The Big Digg Lesson: A Social Network Is Worth Precisely as Much as Its Community

A social networking company is not a technology company like Intel is a technology company; its users are its product.


Digg has been sold for the astonishingly low price of $500,000 to Betaworks, the Wall Street Journal reports. There are sad things about this and there are funny things about this. This sale, along with Facebook's IPO and Reddit's spinout, marks the end of the first era of social media.

It is easy to forget how high-flying Digg once was. Digg was supposed to be the future of all media, not just social media. People were going to rule the Internet; people were going to curate the web. Down with gatekeepers! But, as many Digg users quickly discovered, new gangs of gatekeepers kept a tight grip on the site's story flow. These guys played the Digg system, often with a mix of social and monetary motives, and Digg never figured out how to incorporate their power users into their community without giving them all the power.

Here was the huge problem with the Digg system. People submitted stories that were nominally voted up or down. But those stories didn't get more traffic linearly as the upvotes flew. No, you only got a bunch of traffic if the algorithm selected the story and sent it to the front page.  This meant that trying to "pop" stories on Digg was like playing NBA Jam with hotspots turned on. The same amount of effort sometimes yielded 12 points and sometimes 2 points and most often 0 points.

The only way to consistently get stuff on the home page was to work at it like a job. And so, some people began to work at it like a job, and then it became their jobs. While some really thought of themselves as an important part of the journalistic enterprise, many others contracted out their services to entities of all kinds. Stripped of any institutional sense of editorial ethics, many Digg power users ended up promoting all kinds of crap along with good stories from legitimate writers and sites.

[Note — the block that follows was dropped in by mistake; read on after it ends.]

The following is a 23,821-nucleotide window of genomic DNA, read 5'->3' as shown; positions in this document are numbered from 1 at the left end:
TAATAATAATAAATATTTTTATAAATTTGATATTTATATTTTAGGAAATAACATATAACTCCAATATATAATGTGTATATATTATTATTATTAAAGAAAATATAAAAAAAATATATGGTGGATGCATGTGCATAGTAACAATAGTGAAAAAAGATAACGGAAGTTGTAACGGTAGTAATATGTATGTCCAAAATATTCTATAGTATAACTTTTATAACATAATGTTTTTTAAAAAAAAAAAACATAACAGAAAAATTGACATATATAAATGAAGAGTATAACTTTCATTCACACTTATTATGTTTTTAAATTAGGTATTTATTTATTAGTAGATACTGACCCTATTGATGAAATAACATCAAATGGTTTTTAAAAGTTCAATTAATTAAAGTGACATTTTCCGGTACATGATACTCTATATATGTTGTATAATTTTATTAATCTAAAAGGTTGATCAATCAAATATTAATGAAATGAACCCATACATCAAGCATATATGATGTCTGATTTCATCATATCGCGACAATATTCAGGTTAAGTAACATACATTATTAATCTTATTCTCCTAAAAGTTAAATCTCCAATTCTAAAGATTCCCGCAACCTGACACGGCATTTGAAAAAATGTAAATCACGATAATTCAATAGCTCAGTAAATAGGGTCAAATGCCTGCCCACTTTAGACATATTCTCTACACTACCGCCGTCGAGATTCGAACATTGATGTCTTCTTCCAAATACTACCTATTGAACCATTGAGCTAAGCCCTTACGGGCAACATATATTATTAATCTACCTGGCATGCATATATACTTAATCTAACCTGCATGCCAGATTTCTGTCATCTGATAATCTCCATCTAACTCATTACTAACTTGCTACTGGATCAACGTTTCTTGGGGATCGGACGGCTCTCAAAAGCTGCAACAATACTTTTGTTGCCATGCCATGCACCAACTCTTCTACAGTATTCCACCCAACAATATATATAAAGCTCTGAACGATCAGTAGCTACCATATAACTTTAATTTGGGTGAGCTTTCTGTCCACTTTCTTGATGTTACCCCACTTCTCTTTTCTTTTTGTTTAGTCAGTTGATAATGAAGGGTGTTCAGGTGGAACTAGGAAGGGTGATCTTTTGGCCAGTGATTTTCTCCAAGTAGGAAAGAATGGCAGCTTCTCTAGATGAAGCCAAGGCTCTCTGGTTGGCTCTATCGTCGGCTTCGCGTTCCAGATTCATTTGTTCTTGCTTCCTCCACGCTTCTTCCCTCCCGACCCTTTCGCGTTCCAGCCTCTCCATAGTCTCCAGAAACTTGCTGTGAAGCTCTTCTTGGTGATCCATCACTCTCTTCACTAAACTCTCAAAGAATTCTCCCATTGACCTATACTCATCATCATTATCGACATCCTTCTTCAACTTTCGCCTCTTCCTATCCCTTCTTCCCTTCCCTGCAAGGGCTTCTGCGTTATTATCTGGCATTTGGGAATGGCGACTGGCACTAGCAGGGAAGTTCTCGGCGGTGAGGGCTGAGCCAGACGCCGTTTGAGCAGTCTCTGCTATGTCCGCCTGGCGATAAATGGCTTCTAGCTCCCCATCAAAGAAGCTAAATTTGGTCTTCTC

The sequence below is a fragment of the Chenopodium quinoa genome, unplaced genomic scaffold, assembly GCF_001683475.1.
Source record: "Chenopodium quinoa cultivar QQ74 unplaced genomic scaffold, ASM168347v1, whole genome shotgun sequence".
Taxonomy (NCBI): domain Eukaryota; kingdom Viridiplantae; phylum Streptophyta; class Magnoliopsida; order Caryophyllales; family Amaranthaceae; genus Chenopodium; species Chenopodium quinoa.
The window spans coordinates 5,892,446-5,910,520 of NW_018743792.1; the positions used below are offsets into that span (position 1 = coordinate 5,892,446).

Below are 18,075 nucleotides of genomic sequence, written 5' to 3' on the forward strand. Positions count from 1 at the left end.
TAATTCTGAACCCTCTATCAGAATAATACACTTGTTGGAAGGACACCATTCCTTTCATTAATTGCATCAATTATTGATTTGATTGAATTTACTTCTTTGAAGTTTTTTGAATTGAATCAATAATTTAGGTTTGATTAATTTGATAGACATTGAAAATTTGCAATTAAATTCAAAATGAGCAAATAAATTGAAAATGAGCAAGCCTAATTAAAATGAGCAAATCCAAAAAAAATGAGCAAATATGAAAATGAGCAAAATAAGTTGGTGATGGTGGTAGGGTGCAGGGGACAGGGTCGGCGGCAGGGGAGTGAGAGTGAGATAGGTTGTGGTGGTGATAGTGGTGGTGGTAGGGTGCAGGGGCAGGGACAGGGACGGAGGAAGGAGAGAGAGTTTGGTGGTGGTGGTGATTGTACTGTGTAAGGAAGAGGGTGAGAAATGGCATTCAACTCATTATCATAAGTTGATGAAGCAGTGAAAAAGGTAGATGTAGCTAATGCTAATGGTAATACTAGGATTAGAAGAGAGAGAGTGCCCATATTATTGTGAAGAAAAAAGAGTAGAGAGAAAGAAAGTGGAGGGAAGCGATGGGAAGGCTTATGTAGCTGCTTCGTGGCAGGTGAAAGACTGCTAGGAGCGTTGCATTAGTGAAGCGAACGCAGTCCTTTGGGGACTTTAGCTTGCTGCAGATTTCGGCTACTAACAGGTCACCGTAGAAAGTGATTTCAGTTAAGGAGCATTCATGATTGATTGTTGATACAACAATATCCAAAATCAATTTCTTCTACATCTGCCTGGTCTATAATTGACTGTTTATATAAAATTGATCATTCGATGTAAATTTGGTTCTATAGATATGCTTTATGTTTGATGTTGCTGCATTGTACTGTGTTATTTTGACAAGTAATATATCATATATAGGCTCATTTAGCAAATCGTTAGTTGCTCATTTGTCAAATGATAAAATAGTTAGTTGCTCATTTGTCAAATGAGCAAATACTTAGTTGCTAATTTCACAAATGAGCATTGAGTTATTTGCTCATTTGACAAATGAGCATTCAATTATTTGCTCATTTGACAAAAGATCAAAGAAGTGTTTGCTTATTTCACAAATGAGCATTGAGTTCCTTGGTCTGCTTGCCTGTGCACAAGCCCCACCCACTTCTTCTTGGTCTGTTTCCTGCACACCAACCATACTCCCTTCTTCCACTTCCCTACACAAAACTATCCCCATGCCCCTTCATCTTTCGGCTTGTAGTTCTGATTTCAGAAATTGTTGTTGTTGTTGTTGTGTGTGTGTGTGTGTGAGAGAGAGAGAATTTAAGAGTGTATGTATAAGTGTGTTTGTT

Meanwhile, everyday users were realizing that nothing they submitted ever even had a chance in hell of going to the front page. They weren't empowered netizens visiting from the future, but chumps who were being played by Digg and a bunch of "social-media consultants."

In short, the community broke. And the community, remember, is also the content machine. Without that, Digg was revealed to be just a bunch of computers waiting for people to add value to the thin offering of a social network. The site still gets a substantial amount of traffic, but that Myspace/Friendster smell of death hangs in the pixels.

There is one clear lesson from Digg's sale: the technology that powered a once-massive social network is worth about $500,000. All the rest of the value derives from the people that use it. Though scaling is tough, any developer in the world can build some profiles and let people connect up. It's an act of genius -- or an act of God, by which I mean luck --  to design a site constitution that makes people want to build their online lives at your URL (or in your app). Social networking companies are not technology companies as much as they are community companies.

To be honest, I don't know why anyone tries to start these things. No one has much of a competitive advantage, the space is crowded, you can't compete on price, and no one wants to join a Reddit for hermit crabs. Then I remember how social networks function: users produce the product and they *are* the product. Now that's some kind of good hustle.